I have no indication on my coolant gage. It stays below the C. I have changed the temp sender (two wire sensor at back of engine) and it still doesn't work. I ground the red/white wire that connects to the sensor and the gage in the trucks pegs above high so I'm thinking the wires and gage are good. Now I'm getting a check engine light. I read it and it's a P0125 Closed Loop Fuel Control Insufficient Coolant temp. Does anyone have any solutions for me? Thanks in advance.
When you replaced the sending unit, did you use a tape type ribbon dope on the sending units pipe threads, to seal them????
If so & you used too much, it may have insulated the sending units threads, by preventing them from making physical contact with the engine block, thus giving you an open ground connection.
So, check the sending units cold temp electrical resistance to ground.
If it appears to be very high or infinate resistance, suspect thats the problem.
You can check this out, by applying a good connection, chassis to sending unit case, jumper wire & re-checking the sending units resistance.
If you don't have an ohm meter, just apply the jumper, warm the engine & see if the gauge works. If so, you'll know too much pipe thread ribbon dope was likely used.
So, remove the sending unit & ribbon dope, apply some LIQUID thread sealant, like Loctite PST-565.
It'll squeeze out between the threads, allowing good physical & electrical contact with the block threads.
If your in a hurry to drive the vehicle after the repair, you can use Locquic accelerator "N" to speed things up.
You can get the PST-565 in a small .2 oz tube P/N 56507. Most autopars stores carry this type thread sealant.
Use this type sealant ONLY on metal pipe threads, DON'T use it on non metal plastic, or composit material threads, as it can cause some of them to stress crack, when you snug them up.
Thanks for the idea. I had already checked that and verified resistance between block and sensor. I am completely stumped with this problem. I have electrical schematics of the gage, coolant sensor, PCM, and all wires and have checked all of them. All are good. My truck seems to heat up fine so I don't think it's an open stat. I think I'm going to drain the antifreeze and change the stat. Any other suggestions as to something I am missing would be appreciated. Thanks.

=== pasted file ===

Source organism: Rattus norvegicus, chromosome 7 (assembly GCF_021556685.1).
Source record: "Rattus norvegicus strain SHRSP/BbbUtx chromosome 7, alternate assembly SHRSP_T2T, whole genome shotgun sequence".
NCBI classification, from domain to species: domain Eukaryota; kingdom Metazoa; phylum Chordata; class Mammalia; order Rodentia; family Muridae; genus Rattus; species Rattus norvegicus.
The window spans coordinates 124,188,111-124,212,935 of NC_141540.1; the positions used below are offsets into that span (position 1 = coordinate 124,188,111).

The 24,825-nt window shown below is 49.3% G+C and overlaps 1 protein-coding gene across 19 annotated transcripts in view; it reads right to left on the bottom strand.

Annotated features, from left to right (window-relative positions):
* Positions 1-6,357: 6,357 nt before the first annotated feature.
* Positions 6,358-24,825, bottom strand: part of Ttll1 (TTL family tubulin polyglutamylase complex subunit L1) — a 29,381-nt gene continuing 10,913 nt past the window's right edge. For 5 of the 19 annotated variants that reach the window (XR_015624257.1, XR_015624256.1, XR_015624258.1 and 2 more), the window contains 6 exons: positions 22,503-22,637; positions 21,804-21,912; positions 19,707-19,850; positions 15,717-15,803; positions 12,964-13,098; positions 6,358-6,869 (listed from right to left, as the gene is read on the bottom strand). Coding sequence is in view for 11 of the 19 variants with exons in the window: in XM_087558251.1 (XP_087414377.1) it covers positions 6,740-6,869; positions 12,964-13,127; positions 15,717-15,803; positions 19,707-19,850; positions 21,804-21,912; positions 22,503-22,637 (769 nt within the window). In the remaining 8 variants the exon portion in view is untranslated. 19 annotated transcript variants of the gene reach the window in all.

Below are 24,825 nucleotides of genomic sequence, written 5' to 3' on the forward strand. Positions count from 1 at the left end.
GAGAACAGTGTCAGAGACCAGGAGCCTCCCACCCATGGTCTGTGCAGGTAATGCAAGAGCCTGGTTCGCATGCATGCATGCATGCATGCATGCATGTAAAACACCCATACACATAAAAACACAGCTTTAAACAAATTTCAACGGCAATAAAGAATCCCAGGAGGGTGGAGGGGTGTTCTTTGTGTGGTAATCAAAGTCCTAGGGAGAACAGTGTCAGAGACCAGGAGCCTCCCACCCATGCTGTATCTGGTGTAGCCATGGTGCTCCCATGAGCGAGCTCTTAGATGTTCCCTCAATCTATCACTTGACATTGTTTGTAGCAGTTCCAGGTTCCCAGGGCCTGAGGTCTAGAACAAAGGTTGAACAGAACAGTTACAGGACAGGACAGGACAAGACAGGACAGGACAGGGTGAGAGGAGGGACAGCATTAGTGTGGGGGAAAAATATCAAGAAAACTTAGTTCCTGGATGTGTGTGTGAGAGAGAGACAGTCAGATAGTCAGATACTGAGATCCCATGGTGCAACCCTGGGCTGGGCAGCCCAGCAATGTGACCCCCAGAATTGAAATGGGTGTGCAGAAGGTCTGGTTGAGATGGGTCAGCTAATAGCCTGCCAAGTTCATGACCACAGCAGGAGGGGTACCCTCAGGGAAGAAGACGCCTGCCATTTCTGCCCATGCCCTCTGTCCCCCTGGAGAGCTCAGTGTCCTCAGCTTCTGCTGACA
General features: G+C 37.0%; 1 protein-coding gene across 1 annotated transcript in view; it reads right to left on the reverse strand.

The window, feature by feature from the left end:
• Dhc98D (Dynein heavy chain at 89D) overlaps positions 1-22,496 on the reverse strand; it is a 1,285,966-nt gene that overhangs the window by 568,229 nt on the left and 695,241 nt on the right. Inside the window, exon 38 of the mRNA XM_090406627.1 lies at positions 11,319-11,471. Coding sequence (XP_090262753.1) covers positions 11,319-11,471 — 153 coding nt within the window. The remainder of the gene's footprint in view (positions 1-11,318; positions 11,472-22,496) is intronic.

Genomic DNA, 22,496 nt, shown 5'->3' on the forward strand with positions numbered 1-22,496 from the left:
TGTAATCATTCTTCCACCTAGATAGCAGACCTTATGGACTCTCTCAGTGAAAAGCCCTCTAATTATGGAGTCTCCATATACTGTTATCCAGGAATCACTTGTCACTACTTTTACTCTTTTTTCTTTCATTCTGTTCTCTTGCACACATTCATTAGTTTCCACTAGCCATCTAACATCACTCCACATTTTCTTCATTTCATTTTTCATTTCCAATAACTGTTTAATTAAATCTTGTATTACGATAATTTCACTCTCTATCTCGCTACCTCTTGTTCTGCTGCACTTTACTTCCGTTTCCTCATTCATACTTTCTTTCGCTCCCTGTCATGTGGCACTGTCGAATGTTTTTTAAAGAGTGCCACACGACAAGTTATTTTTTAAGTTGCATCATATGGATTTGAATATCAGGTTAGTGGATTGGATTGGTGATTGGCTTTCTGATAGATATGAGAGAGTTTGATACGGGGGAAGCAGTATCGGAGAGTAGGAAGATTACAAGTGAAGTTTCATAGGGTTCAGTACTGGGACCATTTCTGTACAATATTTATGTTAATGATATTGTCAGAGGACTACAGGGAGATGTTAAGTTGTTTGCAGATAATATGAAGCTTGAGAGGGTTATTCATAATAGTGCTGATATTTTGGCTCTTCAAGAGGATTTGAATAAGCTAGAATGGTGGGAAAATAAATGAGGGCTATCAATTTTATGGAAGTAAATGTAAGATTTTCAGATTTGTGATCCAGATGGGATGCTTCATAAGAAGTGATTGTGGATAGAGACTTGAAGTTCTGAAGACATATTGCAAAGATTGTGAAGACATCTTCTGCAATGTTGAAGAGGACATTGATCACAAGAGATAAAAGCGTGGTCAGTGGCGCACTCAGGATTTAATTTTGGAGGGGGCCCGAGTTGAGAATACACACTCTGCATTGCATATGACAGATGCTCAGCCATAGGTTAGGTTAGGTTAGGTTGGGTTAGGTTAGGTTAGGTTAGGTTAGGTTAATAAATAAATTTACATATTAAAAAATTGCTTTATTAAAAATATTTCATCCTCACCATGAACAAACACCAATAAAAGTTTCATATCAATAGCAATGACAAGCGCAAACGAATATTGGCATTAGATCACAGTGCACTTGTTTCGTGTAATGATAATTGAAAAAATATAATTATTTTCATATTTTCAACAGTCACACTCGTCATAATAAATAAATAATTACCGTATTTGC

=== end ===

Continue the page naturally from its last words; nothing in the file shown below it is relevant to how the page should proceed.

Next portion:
Well right now only two other things come to mind, maybe you were given the wrong value sending unit!!!!
Could be the wrong part, or maybe the factory put the right P/N on the wrong part!!!!
SO, warm the engine & check the sending units electrical resistance, do this both warm & cold, to make sure it's within the sending units specification.
I know you said the temp gauge would peg if you grounded it, but another thing you could do to double check the gauge, is to simulate the sending units resistance with separate resistors, of say 1/4 watt size.
Remove the electrical connector from the sending unit.
Connect one end of a resistor to the wiring harness contact, the other to ground, switch the ignition to run & check the gauge. If you've chosen the correct resistance values, you should be able to cause the gauge to read, hot/normal/cold & verify it'll carry the current & read as it should.
You could come by the resistors at RadioShack or the like, if you don't have any laying around.
Once you confirm the gauge will respond & read properly with a known resistance, then you can concentrate on the sending unit.
It's really a very simple circuit, just a current source(the battery), a milliamp meter(the temp gauge), connected to ground through a thermistor(the sending unit), who's resistance value changes at a known rate, with temperature.
So, seems to me, if the gauge doesn't read anything, you have an open circuit, or the wrong value resistance in the sender, or a bad ground.
This forum is owned and operated by Internet Brands, Inc., a Delaware corporation. It is not authorized or endorsed by the Ford Motor Company and is not affiliated with the Ford Motor Company or its related companies in any way. FordŽ is a registered trademark of the Ford Motor Company.